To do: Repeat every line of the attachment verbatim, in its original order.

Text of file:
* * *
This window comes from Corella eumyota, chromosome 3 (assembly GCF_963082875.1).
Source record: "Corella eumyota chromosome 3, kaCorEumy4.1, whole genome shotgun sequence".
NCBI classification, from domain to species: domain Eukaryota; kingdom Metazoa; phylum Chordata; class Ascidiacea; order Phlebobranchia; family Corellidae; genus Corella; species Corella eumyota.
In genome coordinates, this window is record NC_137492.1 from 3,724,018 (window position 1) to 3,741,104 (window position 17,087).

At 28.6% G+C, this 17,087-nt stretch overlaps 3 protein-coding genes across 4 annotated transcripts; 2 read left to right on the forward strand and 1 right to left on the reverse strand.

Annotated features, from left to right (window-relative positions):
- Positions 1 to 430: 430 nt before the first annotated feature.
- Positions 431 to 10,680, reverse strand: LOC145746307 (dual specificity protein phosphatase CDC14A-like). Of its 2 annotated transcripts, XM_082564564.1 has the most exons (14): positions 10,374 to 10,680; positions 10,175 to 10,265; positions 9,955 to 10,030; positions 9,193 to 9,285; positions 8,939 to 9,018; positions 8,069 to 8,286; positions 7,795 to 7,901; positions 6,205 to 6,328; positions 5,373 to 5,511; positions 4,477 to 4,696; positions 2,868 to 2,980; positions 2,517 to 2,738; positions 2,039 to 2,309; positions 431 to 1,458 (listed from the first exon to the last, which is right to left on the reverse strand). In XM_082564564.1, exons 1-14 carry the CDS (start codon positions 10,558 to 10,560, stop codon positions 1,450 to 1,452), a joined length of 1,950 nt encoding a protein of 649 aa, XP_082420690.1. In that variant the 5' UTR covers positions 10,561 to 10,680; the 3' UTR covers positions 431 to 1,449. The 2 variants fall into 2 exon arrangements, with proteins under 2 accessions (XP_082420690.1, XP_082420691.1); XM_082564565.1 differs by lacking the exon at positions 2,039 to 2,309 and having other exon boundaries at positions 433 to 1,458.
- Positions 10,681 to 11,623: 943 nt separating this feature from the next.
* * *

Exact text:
This window comes from Corella eumyota, chromosome 3 (assembly GCF_963082875.1).
Source record: "Corella eumyota chromosome 3, kaCorEumy4.1, whole genome shotgun sequence".
NCBI classification, from domain to species: domain Eukaryota; kingdom Metazoa; phylum Chordata; class Ascidiacea; order Phlebobranchia; family Corellidae; genus Corella; species Corella eumyota.
In genome coordinates, this window is record NC_137492.1 from 3,724,018 (window position 1) to 3,741,104 (window position 17,087).

At 28.6% G+C, this 17,087-nt stretch overlaps 3 protein-coding genes across 4 annotated transcripts; 2 read left to right on the forward strand and 1 right to left on the reverse strand.

Annotated features, from left to right (window-relative positions):
- Positions 1 to 430: 430 nt before the first annotated feature.
- Positions 431 to 10,680, reverse strand: LOC145746307 (dual specificity protein phosphatase CDC14A-like). Of its 2 annotated transcripts, XM_082564564.1 has the most exons (14): positions 10,374 to 10,680; positions 10,175 to 10,265; positions 9,955 to 10,030; positions 9,193 to 9,285; positions 8,939 to 9,018; positions 8,069 to 8,286; positions 7,795 to 7,901; positions 6,205 to 6,328; positions 5,373 to 5,511; positions 4,477 to 4,696; positions 2,868 to 2,980; positions 2,517 to 2,738; positions 2,039 to 2,309; positions 431 to 1,458 (listed from the first exon to the last, which is right to left on the reverse strand). In XM_082564564.1, exons 1-14 carry the CDS (start codon positions 10,558 to 10,560, stop codon positions 1,450 to 1,452), a joined length of 1,950 nt encoding a protein of 649 aa, XP_082420690.1. In that variant the 5' UTR covers positions 10,561 to 10,680; the 3' UTR covers positions 431 to 1,449. The 2 variants fall into 2 exon arrangements, with proteins under 2 accessions (XP_082420690.1, XP_082420691.1); XM_082564565.1 differs by lacking the exon at positions 2,039 to 2,309 and having other exon boundaries at positions 433 to 1,458.
- Positions 10,681 to 11,623: 943 nt separating this feature from the next.